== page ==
· Plastic products labeled with Code 3, 6, or 7 are less-often accepted for recycling. These typically include window cleaner and dishwashing detergent bottles, some shampoo bottles, cooking oil bottles, clear food packaging, plastics used in most blister packs, disposable coffee cups, polystyrene, plastic egg cartons, aspirin bottles, and compact disc cases.
Some interesting facts about recyclable materials (visit for more information)
Paper production represents 1.2% of the world’s totally economic output yet it makes up more than 40% of landfills!
The scrap value of the 36 billion aluminum cans Americans discarded in one year alone was about $600 million. Apart from the economic impact, the environmental savings of recycling metal are enormous. Recycling steel and tin cans, for example, saves 74% of the energy needed to produce them in the first place.
Glass is endlessly recyclable, and most glass bottles and jars produced in the United States now contain at least 25% recycled glass – which also requires 75% less energy to produce than glass made from new materials. One important thing to keep in mind as you recycle glass is that even small amounts of some materials (like ceramics) mixed in with glass can contaminate entire loads.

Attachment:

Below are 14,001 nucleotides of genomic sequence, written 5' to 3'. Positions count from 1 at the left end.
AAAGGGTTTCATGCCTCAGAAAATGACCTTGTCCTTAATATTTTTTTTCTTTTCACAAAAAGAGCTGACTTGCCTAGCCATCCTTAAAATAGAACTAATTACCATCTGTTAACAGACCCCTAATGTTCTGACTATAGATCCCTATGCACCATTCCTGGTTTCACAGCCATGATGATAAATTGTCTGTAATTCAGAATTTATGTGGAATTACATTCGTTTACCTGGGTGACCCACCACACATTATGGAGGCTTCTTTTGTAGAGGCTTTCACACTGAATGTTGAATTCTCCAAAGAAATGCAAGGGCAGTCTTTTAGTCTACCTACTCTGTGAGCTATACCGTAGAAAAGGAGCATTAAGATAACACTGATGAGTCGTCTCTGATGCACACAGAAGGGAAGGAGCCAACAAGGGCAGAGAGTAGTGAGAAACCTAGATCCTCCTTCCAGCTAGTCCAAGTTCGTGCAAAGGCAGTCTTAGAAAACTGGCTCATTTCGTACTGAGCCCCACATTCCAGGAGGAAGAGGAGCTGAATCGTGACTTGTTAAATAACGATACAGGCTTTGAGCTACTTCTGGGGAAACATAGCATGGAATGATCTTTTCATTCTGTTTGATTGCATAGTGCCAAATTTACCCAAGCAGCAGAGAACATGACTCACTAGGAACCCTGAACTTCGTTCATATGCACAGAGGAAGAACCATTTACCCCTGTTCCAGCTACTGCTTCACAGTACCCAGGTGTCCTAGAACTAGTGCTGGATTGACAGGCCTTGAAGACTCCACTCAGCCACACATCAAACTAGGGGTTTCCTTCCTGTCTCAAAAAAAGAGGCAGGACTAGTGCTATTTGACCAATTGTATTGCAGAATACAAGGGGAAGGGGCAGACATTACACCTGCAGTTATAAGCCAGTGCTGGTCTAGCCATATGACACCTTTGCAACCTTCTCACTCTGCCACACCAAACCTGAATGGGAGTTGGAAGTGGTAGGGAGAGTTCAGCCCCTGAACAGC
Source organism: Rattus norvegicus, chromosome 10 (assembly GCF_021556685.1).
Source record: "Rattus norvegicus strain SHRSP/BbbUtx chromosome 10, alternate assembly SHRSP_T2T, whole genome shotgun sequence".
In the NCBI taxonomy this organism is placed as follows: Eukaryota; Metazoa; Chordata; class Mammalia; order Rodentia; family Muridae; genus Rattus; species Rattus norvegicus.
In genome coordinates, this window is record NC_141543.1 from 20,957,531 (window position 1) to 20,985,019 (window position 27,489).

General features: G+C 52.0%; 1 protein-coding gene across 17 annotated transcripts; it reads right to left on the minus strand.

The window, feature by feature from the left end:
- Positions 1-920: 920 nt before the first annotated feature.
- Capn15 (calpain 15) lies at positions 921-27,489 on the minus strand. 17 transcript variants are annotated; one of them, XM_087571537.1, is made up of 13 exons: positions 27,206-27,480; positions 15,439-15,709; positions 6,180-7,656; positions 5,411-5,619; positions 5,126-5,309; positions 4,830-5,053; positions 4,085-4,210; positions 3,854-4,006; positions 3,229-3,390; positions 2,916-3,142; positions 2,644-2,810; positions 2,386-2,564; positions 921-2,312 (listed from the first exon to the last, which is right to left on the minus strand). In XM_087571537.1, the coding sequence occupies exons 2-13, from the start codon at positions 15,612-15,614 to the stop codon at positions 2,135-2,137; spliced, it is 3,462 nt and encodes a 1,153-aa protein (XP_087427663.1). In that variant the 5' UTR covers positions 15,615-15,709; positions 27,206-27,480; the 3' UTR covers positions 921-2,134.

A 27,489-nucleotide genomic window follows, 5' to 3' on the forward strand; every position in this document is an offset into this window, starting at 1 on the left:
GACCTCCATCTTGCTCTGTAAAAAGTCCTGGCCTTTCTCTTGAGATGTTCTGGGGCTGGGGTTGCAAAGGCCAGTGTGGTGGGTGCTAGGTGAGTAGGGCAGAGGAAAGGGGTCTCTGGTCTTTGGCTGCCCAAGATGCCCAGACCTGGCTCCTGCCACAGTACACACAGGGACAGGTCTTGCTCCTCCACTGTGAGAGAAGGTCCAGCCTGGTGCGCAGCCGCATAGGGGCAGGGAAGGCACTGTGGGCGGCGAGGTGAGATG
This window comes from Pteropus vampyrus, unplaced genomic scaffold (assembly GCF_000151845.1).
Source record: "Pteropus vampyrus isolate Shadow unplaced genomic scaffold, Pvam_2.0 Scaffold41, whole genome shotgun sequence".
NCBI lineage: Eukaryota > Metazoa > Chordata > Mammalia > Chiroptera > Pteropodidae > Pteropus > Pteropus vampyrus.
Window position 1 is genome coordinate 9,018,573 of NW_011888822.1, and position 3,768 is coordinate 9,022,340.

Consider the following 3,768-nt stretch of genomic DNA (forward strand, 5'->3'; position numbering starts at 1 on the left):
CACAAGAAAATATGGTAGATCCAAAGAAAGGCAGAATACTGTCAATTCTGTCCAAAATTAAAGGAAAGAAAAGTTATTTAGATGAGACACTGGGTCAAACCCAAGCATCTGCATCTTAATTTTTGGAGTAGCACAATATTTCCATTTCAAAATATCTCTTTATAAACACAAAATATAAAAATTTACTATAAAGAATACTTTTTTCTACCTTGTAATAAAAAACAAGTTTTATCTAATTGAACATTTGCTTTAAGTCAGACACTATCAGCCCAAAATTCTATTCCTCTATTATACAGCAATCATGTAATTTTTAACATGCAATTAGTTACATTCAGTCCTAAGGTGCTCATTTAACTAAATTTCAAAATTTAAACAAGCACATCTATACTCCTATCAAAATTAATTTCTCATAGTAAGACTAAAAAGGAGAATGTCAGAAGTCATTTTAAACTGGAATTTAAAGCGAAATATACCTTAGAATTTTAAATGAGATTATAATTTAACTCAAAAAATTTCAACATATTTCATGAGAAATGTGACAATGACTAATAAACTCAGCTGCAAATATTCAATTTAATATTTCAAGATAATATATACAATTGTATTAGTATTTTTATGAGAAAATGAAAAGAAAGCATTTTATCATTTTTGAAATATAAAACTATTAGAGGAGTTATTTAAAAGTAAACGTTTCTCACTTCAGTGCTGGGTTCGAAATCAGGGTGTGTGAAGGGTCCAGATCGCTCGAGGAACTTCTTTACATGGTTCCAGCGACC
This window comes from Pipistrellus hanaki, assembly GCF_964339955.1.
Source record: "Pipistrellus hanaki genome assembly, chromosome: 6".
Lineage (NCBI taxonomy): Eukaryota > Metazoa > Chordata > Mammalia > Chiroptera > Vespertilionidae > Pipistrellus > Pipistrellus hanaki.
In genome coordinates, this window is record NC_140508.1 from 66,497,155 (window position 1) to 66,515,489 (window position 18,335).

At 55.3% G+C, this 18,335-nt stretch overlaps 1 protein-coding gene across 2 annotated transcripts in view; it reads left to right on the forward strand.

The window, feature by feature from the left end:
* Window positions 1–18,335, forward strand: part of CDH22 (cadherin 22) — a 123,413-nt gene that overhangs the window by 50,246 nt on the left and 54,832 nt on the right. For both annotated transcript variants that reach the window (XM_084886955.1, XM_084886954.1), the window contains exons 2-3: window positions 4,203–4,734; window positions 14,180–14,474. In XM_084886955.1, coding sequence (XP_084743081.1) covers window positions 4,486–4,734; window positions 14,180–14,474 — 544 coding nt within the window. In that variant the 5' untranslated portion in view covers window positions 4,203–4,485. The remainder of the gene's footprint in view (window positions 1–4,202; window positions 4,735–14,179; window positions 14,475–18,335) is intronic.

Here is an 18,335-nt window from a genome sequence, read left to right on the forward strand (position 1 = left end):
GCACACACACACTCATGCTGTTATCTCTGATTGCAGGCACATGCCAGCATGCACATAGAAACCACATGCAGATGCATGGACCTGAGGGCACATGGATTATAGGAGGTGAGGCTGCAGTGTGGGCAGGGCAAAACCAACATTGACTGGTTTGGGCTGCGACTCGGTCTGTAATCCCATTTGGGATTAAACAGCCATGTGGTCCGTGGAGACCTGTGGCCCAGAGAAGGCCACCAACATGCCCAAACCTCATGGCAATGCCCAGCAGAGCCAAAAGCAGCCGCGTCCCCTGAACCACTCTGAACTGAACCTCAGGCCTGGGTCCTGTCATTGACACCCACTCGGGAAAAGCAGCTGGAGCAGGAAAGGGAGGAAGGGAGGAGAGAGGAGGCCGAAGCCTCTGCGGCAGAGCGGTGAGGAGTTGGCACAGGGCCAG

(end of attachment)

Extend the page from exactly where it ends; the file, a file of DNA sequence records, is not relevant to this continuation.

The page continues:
Did you know that every year we produce enough plastic film in this country to shrink-wrap Texas? Or that Americans discard 38 billion plastic water bottles every year? While plastic offers the advantages of being flexible and lightweight, manufacturing it consumes fossil resources and contributes waste to our environment. One important thing to keep in mind as you recycle plastics is that cleanliness is essential. One dirty product, or one with food waste still in it, can contaminate an entire bale containing thousands of pounds of collected plastics.
I found that I am actually over-recycling. I need to be better about rinsing all food waste from containers prior to recycling. I didn’t know that a single piece of contaminated recyclable material can ruin an entire bail of recyclables! I would hate to be the cause of that! I also need to check the number better on my plastic containers. I love to recycle! And I love that my recycling bin fills up more quickly than my garbage bin! Happy Green Recycling!